Walker Manufacturing Ltd. has laid off 10 per cent of its work force as a means of dealing with the troubled economy. Based in Fort Collins, Colo., the company manufactures commercial mowers for the landscape contracting market. It marks the first company layoff since the 1980s. In addition, Walker is shutting down its plant for three weeks this month in addition to its traditional three-week shutdown in the summer. The layoff has shrunk Walker's work force to 148.
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SEVERAL Canadian dealers of Jacobsen turf equipment were honoured in February at the Golf Industry Show in New Orleans. Jason D’Andrea of G.C. Duke Equipment Ltd. in Burlington, Ont. captured one of seven “Pacesetter Awards” for 2008. Jacobsen’s “Customer Care Dealer of the Year Award” for 2008 was won by O.J. Company Ltd. of Sherrington, Que. “TFC Awards” among Canadian dealers in 2008 went to: • Eastern Turf Products Ltd., Dartmouth, N.S. (platinum) • Rollins Machinery, Langley, B.C. (gold) • O.J. Company, Sherrington, Que. (silver) • Clark Supply, Strathmore, Alta. (silver) • G.C. Duke Equipment, Burlington, Ont. (bronze)
The Kent Essex Golf Superintendents Association held its annual Spring Educational Seminar on Feb. 17, which was hosted by Dave Cours at the Ambassador Golf Club. KEGS was pleased to have the sponsorship of Syngenta Crop Protection for the event.
BY introducing its “Green for Life” program, Landscape Ontario has re-established the connection of how green gardens really are. “Our members grow, plan and nurture true green,” said Tony DiGiovanni, executive director of Landscape Ontario. “We felt this was a good time to talk with consumers about the real benefits of spending more time outside. From the growers with nurseries that grow our landscape plants to the garden centres, the designers and the landscape service providers, we help green the province.” From cooling our cities to removing pollution and improving our quality of life, green spaces with trees and other landscape plants make a difference, Landscape Ontario says. Shade trees reduce the need for air conditioning and plants help cool their air temperatures through evaporative cooling. With more than 2,000 members, Landscape Ontario is Canada’s premier horticultural trades association. Its mission is to raise awareness for the environmental, economic and lifestyle benefits of gardens and green space. Outreach for Landscape Ontario’s Green for Life program will include a new consumer website set to launch this spring. It will showcase hundreds of award-winning member designs to help inspire consumers to better use their outdoor living spaces. The program also includes outreach to consumers with signs for landscape contractors’ trucks, store signs and banners for garden centres, and public relations activities. “Green for Life will inspire with hundreds of award-winning images of landscape and nursery professionals,” said Denis Flanagan, Landscape Ontario’s public relations manager. “Our province is blessed with some of the best designers in the world. When you see the magic designers create in an outdoor living space, you begin to understand our excitement regarding the consumer outreach program. Connecting the public to the outdoors is what we do best.”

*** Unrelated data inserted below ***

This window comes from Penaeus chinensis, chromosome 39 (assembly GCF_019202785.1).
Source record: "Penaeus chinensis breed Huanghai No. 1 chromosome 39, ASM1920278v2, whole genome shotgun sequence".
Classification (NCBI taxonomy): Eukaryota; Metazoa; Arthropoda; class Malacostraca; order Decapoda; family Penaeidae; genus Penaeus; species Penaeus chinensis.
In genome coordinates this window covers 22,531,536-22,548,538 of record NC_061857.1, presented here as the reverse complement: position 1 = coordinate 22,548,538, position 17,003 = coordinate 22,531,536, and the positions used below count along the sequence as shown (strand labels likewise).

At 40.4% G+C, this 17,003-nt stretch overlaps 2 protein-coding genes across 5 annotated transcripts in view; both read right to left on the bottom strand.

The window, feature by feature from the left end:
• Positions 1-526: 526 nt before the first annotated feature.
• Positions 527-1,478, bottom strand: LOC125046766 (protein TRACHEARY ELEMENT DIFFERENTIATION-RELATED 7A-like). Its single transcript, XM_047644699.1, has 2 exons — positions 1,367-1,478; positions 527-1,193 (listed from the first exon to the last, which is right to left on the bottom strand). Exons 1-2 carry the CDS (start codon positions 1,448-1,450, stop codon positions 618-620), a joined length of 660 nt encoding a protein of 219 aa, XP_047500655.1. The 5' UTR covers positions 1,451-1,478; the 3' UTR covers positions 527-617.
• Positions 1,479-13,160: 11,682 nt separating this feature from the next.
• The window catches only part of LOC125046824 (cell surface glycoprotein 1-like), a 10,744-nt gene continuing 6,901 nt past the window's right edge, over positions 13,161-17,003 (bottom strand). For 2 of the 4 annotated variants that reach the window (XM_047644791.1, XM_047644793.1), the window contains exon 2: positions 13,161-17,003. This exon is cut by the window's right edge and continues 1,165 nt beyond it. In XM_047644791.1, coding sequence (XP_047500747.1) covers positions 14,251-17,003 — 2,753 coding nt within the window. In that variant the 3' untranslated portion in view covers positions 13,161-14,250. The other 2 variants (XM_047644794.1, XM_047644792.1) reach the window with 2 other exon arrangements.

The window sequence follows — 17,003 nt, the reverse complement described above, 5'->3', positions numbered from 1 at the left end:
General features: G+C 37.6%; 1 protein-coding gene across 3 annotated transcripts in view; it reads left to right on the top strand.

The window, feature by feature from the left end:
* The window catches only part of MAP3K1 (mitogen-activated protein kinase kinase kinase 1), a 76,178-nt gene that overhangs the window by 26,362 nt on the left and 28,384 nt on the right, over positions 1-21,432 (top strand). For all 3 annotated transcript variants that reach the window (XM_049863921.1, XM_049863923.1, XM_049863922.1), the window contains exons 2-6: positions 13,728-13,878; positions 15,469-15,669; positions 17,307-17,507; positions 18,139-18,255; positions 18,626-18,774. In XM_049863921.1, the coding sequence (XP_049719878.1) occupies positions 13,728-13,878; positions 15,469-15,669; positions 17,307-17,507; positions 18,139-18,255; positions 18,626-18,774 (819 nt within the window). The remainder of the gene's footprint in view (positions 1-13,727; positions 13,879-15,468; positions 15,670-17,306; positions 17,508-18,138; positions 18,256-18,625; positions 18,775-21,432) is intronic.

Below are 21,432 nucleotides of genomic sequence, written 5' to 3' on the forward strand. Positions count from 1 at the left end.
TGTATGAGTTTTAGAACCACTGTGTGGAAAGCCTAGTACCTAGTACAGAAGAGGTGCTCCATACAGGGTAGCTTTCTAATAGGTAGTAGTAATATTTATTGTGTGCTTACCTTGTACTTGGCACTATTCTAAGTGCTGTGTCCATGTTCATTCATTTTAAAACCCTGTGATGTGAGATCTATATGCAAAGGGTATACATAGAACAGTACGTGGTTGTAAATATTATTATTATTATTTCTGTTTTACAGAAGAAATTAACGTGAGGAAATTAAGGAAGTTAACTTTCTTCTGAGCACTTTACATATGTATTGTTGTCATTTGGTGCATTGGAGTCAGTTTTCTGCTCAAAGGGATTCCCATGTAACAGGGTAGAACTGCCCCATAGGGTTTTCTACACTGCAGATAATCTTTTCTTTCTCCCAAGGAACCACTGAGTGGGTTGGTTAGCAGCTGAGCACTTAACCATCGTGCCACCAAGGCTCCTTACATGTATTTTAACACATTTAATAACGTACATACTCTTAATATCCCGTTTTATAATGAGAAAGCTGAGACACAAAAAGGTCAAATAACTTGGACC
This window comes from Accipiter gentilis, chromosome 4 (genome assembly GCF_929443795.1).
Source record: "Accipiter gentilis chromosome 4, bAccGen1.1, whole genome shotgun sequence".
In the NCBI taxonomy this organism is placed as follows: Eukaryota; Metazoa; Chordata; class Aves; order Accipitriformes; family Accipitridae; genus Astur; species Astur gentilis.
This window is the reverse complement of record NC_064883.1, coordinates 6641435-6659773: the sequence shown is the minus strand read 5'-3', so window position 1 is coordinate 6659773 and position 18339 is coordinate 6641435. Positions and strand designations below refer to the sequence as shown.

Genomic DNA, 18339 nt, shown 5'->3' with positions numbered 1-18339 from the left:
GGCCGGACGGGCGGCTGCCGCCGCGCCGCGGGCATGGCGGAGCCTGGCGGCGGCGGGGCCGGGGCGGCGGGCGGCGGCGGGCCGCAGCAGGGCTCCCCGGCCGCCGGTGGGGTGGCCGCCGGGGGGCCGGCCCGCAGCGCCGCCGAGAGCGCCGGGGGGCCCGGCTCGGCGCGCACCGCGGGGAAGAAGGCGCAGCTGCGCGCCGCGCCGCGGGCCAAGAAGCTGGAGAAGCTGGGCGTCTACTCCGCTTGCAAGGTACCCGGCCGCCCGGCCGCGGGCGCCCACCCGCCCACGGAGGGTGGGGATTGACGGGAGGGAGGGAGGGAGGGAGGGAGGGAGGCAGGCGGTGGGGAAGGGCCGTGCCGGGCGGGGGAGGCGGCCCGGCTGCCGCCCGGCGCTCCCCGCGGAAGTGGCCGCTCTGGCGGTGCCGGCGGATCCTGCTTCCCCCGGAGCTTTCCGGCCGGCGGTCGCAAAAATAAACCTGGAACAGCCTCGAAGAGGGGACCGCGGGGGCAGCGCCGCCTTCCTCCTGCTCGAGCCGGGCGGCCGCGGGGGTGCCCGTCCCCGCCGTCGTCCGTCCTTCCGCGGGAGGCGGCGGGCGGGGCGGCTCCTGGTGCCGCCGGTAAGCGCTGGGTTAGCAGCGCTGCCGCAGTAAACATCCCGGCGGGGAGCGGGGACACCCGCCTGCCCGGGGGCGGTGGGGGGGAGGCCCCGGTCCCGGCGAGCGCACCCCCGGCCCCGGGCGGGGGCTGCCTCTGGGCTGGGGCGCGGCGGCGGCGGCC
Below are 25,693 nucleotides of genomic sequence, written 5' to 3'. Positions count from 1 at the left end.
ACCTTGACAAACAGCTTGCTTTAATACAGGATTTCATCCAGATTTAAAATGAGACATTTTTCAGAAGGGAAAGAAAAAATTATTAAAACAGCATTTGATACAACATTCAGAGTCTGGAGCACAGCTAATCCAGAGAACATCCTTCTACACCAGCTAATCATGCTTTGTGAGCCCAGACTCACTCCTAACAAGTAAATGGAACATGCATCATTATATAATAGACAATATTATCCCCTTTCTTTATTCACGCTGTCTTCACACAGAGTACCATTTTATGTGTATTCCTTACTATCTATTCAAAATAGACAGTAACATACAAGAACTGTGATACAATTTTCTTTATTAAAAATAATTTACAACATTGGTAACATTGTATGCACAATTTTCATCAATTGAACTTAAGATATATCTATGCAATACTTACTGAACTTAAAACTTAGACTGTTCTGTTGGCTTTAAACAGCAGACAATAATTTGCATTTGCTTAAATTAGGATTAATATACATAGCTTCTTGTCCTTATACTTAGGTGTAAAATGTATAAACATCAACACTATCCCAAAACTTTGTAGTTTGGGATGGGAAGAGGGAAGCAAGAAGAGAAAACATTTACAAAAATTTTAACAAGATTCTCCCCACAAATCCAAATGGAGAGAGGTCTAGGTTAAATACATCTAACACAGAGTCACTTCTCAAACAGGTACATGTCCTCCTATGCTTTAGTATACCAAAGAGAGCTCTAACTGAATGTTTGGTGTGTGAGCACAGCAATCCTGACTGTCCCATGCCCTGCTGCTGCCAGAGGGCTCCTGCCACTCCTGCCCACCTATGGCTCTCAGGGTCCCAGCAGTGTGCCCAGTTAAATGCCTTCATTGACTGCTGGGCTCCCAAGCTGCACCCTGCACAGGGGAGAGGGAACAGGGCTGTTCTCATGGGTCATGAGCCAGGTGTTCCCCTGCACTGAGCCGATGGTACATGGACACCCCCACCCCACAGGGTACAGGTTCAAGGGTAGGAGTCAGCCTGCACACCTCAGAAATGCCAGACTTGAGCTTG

GRASSHOPPER PTO-driven snowthrowers deliver "no-clog" performance, even in deep or heavy, wet snows. A discharge spout controlled from the operator's seat rotates a full 180 degrees to propel snow up to 30 feet away. Available for Grasshopper zero-turn FrontMountTM power units in 48- and 60-inch models, snowthrowers feature heavy-gauge welded steel construction, a high-speed 12-inch-diameter auger and a heavy-duty replaceable scraper blade for reliability season after season. The exclusive Grasshopper QuikConverterTM implement system lets you remove the mowing deck and add a snowthrower in minutes without tools. An optional winter enclosure and 16,000 BTU/hr heater protect operators from the elements for enhanced comfort and efficiency. Available in Ontario from DFK Equipment Sales Inc. in St. Marys. Reader Action Number 900
The 15th annual Golf Course Hockey challenge took to the ice Jan. 13 and 14 in Fort Erie, Ont. with 12 teams representing both Canada and the United States in competition for the coveted "Reel Cup."